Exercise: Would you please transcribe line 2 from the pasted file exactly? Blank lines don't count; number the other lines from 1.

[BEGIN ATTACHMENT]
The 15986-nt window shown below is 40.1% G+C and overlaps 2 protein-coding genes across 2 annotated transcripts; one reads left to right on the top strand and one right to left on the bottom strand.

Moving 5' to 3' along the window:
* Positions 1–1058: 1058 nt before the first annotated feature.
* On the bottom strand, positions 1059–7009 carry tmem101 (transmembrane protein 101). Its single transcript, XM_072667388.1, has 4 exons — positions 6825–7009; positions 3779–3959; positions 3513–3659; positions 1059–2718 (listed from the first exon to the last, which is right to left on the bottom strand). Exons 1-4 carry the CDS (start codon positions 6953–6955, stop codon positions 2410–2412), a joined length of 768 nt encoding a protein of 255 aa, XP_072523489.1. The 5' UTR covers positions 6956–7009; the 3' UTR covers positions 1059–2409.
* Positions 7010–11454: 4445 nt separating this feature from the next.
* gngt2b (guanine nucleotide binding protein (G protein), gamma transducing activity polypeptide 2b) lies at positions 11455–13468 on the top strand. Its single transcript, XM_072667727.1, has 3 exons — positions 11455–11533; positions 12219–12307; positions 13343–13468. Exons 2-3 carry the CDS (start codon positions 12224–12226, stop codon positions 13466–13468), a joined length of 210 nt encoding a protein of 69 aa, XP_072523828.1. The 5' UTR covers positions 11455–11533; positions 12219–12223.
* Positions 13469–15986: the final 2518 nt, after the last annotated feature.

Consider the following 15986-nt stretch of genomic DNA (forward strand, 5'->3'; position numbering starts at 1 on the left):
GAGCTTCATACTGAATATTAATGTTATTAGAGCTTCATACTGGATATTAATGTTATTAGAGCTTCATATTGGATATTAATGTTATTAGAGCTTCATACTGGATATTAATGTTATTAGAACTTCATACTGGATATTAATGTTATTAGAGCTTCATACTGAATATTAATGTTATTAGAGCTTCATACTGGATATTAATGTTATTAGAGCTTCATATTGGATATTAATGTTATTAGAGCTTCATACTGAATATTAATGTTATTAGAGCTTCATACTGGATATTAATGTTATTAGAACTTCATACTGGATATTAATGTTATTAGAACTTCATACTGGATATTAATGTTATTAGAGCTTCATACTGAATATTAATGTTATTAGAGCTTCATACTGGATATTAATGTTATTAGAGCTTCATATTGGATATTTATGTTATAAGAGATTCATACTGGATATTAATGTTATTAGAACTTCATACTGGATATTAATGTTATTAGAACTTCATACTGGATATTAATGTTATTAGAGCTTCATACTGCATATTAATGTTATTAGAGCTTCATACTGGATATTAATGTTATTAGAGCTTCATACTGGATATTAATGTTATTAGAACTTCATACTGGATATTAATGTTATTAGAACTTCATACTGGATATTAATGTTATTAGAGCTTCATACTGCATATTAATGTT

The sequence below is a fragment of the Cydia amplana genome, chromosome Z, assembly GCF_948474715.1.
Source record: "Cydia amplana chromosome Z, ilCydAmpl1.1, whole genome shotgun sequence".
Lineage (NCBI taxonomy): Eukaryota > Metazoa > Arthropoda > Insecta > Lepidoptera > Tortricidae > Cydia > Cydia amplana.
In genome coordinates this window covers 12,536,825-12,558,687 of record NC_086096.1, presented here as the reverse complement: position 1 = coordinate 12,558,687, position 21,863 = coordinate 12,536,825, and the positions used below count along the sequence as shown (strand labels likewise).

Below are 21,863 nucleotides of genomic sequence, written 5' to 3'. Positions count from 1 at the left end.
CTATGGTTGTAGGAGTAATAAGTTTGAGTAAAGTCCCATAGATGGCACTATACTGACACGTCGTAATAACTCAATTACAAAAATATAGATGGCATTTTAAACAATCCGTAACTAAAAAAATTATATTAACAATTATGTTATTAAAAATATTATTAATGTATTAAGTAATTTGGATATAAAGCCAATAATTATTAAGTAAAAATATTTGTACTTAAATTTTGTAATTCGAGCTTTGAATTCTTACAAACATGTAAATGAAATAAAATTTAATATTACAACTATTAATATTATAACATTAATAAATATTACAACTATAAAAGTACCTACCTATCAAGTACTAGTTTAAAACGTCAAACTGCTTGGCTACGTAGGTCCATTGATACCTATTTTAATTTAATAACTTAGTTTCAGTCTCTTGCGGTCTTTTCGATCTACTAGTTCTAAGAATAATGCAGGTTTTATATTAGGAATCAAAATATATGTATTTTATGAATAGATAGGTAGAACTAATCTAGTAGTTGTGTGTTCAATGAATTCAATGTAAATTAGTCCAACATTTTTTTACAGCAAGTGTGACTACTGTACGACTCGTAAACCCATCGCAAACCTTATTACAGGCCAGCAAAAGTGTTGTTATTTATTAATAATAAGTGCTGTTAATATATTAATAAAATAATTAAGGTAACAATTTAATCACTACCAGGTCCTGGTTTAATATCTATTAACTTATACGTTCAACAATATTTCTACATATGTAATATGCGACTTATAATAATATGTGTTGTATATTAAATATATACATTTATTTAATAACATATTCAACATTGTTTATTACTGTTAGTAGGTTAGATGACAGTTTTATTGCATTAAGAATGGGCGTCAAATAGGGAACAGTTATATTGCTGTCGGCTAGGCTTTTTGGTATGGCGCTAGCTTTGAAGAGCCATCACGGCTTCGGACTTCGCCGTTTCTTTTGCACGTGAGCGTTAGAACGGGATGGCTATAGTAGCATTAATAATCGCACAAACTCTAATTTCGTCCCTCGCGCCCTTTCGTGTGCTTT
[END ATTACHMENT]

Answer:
Moving 5' to 3' along the window: